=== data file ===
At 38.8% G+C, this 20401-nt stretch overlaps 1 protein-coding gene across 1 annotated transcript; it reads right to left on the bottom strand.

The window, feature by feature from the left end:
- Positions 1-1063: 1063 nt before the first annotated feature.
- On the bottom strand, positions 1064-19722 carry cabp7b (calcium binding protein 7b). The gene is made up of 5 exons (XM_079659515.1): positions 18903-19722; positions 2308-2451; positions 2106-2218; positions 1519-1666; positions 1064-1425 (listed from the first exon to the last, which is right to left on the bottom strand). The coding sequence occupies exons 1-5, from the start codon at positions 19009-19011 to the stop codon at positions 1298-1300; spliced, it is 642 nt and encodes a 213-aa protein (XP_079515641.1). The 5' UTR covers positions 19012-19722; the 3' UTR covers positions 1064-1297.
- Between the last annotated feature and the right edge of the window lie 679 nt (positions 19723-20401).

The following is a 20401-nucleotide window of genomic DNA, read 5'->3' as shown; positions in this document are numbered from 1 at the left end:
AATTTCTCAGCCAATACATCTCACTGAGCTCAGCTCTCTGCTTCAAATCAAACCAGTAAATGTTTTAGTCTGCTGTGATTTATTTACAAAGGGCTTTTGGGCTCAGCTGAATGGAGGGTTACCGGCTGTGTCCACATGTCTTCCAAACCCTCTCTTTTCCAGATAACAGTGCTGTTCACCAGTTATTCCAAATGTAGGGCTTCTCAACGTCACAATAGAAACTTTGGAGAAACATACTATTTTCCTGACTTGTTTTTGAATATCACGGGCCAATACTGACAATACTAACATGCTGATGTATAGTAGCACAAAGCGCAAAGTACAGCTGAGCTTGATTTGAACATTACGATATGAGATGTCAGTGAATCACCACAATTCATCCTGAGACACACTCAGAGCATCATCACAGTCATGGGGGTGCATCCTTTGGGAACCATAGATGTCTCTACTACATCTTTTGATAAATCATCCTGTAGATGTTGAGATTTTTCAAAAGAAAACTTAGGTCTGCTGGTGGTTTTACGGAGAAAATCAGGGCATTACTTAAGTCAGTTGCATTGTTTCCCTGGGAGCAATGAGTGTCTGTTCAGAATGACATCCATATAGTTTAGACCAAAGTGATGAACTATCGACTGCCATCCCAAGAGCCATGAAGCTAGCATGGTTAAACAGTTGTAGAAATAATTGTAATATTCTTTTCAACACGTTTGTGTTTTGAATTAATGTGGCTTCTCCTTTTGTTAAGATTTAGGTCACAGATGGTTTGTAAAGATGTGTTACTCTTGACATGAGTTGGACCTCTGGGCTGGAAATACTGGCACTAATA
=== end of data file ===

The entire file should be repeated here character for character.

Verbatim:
At 38.8% G+C, this 20401-nt stretch overlaps 1 protein-coding gene across 1 annotated transcript; it reads right to left on the bottom strand.

The window, feature by feature from the left end:
- Positions 1-1063: 1063 nt before the first annotated feature.
- On the bottom strand, positions 1064-19722 carry cabp7b (calcium binding protein 7b). The gene is made up of 5 exons (XM_079659515.1): positions 18903-19722; positions 2308-2451; positions 2106-2218; positions 1519-1666; positions 1064-1425 (listed from the first exon to the last, which is right to left on the bottom strand). The coding sequence occupies exons 1-5, from the start codon at positions 19009-19011 to the stop codon at positions 1298-1300; spliced, it is 642 nt and encodes a 213-aa protein (XP_079515641.1). The 5' UTR covers positions 19012-19722; the 3' UTR covers positions 1064-1297.
- Between the last annotated feature and the right edge of the window lie 679 nt (positions 19723-20401).

The following is a 20401-nucleotide window of genomic DNA, read 5'->3' as shown; positions in this document are numbered from 1 at the left end:
AATTTCTCAGCCAATACATCTCACTGAGCTCAGCTCTCTGCTTCAAATCAAACCAGTAAATGTTTTAGTCTGCTGTGATTTATTTACAAAGGGCTTTTGGGCTCAGCTGAATGGAGGGTTACCGGCTGTGTCCACATGTCTTCCAAACCCTCTCTTTTCCAGATAACAGTGCTGTTCACCAGTTATTCCAAATGTAGGGCTTCTCAACGTCACAATAGAAACTTTGGAGAAACATACTATTTTCCTGACTTGTTTTTGAATATCACGGGCCAATACTGACAATACTAACATGCTGATGTATAGTAGCACAAAGCGCAAAGTACAGCTGAGCTTGATTTGAACATTACGATATGAGATGTCAGTGAATCACCACAATTCATCCTGAGACACACTCAGAGCATCATCACAGTCATGGGGGTGCATCCTTTGGGAACCATAGATGTCTCTACTACATCTTTTGATAAATCATCCTGTAGATGTTGAGATTTTTCAAAAGAAAACTTAGGTCTGCTGGTGGTTTTACGGAGAAAATCAGGGCATTACTTAAGTCAGTTGCATTGTTTCCCTGGGAGCAATGAGTGTCTGTTCAGAATGACATCCATATAGTTTAGACCAAAGTGATGAACTATCGACTGCCATCCCAAGAGCCATGAAGCTAGCATGGTTAAACAGTTGTAGAAATAATTGTAATATTCTTTTCAACACGTTTGTGTTTTGAATTAATGTGGCTTCTCCTTTTGTTAAGATTTAGGTCACAGATGGTTTGTAAAGATGTGTTACTCTTGACATGAGTTGGACCTCTGGGCTGGAAATACTGGCACTAATA